Last year, Susan Yeng (not her real name), whose children are aged 13 and 15, attended “Parenting Teenagers” – a five-week course offered to parents of Hong Kong International School’s middle years’ students.
The course content included understanding the adolescent brain, meeting teenagers’ needs, setting boundaries, resolving conflict, managing stress, and helping teens make good choices. She believes parents face new challenges in today’s rapidly changing modern society.
“Kids have access to information via the internet, which makes them feel they know more than their parents at times. They don’t listen as well as they should, which makes parenting a lot more challenging. A lot are also more privileged and exposed to the better things in life, so they may not appreciate things as much as we did in my time as a teen,” says Yeng.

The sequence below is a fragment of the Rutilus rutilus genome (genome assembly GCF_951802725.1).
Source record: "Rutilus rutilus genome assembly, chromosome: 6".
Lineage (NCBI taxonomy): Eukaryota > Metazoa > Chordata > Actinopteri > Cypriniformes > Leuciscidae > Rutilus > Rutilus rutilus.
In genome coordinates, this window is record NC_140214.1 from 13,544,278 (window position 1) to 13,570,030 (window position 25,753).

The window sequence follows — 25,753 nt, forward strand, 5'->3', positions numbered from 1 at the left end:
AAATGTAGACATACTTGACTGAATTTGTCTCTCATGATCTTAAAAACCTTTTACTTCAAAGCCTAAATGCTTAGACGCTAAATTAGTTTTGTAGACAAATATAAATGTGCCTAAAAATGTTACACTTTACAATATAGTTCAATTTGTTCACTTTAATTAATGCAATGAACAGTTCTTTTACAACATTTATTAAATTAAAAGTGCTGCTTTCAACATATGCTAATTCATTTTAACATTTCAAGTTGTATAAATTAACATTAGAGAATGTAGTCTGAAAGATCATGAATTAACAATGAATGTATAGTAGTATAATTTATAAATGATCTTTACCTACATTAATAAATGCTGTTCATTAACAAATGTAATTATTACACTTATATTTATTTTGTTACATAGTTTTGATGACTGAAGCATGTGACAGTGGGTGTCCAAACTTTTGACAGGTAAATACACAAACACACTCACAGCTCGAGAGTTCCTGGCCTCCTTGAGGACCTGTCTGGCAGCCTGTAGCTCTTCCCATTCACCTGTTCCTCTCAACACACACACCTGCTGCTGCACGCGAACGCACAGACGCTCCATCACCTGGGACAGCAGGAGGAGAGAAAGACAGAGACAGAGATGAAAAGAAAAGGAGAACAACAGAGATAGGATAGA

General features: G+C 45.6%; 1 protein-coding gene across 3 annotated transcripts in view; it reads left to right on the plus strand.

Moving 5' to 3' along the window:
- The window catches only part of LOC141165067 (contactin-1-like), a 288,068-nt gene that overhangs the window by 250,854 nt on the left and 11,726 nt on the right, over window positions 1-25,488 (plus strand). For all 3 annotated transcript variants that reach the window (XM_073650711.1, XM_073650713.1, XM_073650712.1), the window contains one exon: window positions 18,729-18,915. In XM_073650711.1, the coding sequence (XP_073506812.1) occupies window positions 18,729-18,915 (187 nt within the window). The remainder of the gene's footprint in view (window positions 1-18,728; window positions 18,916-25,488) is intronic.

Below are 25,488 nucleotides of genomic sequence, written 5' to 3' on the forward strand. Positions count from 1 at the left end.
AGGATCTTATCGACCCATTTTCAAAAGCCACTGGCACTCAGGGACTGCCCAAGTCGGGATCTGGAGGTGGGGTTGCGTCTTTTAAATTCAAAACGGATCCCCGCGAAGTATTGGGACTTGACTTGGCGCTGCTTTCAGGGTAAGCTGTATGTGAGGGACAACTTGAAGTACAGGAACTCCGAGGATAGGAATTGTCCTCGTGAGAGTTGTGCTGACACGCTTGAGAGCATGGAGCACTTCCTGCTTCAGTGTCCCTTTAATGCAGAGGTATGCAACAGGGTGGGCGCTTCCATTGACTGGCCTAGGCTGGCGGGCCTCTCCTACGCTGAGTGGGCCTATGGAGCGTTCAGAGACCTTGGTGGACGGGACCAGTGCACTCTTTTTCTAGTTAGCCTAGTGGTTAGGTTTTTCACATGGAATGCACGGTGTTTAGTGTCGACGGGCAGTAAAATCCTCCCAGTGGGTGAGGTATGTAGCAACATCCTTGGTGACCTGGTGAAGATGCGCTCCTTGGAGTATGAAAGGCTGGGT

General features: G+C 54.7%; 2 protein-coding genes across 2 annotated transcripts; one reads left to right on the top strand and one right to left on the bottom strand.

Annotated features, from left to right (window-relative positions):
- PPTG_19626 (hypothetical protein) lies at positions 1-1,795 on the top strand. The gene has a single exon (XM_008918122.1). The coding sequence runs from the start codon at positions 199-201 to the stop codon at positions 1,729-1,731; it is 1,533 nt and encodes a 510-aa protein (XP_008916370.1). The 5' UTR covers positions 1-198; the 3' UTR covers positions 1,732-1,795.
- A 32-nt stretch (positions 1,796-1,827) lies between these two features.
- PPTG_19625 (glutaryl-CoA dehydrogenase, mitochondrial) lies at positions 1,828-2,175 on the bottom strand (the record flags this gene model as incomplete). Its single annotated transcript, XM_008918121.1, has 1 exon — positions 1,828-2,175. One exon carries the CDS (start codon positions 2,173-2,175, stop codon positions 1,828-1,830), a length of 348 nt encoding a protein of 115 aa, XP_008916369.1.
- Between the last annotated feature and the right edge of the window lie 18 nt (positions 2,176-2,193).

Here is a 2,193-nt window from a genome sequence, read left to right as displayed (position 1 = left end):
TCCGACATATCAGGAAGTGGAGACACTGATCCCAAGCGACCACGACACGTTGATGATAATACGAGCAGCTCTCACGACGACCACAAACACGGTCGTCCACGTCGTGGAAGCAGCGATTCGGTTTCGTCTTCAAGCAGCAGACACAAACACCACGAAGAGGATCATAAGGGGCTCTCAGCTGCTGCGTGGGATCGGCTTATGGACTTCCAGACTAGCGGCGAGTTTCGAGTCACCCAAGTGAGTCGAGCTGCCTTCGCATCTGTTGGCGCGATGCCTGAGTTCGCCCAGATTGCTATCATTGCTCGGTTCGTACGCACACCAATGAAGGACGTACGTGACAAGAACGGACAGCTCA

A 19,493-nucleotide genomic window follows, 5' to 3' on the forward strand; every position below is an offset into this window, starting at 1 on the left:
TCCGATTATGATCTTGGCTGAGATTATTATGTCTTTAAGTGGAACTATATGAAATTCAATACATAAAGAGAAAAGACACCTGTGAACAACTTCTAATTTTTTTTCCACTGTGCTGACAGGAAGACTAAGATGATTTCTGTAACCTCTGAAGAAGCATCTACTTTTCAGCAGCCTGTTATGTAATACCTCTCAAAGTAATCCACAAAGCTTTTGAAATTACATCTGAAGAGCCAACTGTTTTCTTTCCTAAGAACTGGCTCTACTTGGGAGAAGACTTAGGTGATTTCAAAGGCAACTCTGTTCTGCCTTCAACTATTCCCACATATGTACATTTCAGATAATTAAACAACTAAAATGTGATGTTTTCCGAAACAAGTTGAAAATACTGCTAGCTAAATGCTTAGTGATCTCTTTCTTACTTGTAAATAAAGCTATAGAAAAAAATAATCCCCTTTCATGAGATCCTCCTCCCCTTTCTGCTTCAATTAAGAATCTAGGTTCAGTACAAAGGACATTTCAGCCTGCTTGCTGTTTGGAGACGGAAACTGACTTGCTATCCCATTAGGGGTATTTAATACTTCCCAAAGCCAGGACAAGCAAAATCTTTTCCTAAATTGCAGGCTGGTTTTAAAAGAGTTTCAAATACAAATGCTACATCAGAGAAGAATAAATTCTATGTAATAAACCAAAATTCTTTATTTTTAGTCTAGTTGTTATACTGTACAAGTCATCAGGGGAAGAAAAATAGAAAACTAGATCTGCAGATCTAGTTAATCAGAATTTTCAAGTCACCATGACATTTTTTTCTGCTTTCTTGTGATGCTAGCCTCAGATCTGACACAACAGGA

“During the course, I learned that teens at times do not do the things they do to hurt parents intentionally, it’s more like they’re asserting their authority as teens. We need to speak calmly, not take things too personally and not expect changes overnight.”
Yeng also learned that for any parenting strategy to work, it is important that parents collaborate. If one parent says one thing and the other says the opposite, it becomes difficult to parent effectively.
Her sentiments are echoed by Tess Baguio, principal at SWCK: “As parents come from different family backgrounds or cultures, spouses often tend to have different views on how to raise their children.
“There are a wide selection of parenting courses that could enrich and enhance parents’ knowledge and skills in raising children. But for strategies to be effective, it is very important that mothers and fathers are united on how they parent their children.”